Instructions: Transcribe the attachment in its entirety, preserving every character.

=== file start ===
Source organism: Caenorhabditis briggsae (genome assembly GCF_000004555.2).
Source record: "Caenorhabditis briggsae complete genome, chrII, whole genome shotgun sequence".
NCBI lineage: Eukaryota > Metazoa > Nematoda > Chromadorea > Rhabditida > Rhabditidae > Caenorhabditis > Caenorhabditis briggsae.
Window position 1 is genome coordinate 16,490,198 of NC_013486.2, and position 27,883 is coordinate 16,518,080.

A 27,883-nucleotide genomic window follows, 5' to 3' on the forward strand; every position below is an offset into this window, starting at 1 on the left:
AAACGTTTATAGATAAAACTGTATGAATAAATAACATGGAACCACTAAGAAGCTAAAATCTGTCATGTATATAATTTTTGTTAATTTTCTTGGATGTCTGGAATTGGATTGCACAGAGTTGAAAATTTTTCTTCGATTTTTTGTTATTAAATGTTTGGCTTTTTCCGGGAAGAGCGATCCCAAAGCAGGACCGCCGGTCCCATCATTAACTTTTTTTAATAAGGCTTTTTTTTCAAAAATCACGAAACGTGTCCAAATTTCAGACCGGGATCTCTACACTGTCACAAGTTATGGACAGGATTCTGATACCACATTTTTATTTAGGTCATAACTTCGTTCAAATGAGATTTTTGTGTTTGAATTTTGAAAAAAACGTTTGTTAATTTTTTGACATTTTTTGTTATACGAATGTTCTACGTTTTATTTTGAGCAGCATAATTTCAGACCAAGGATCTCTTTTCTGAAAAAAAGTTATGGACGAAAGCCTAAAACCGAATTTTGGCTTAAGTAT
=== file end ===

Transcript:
Source organism: Caenorhabditis briggsae (genome assembly GCF_000004555.2).
Source record: "Caenorhabditis briggsae complete genome, chrII, whole genome shotgun sequence".
NCBI lineage: Eukaryota > Metazoa > Nematoda > Chromadorea > Rhabditida > Rhabditidae > Caenorhabditis > Caenorhabditis briggsae.
Window position 1 is genome coordinate 16,490,198 of NC_013486.2, and position 27,883 is coordinate 16,518,080.

A 27,883-nucleotide genomic window follows, 5' to 3' on the forward strand; every position below is an offset into this window, starting at 1 on the left:
AAACGTTTATAGATAAAACTGTATGAATAAATAACATGGAACCACTAAGAAGCTAAAATCTGTCATGTATATAATTTTTGTTAATTTTCTTGGATGTCTGGAATTGGATTGCACAGAGTTGAAAATTTTTCTTCGATTTTTTGTTATTAAATGTTTGGCTTTTTCCGGGAAGAGCGATCCCAAAGCAGGACCGCCGGTCCCATCATTAACTTTTTTTAATAAGGCTTTTTTTTCAAAAATCACGAAACGTGTCCAAATTTCAGACCGGGATCTCTACACTGTCACAAGTTATGGACAGGATTCTGATACCACATTTTTATTTAGGTCATAACTTCGTTCAAATGAGATTTTTGTGTTTGAATTTTGAAAAAAACGTTTGTTAATTTTTTGACATTTTTTGTTATACGAATGTTCTACGTTTTATTTTGAGCAGCATAATTTCAGACCAAGGATCTCTTTTCTGAAAAAAAGTTATGGACGAAAGCCTAAAACCGAATTTTGGCTTAAGTAT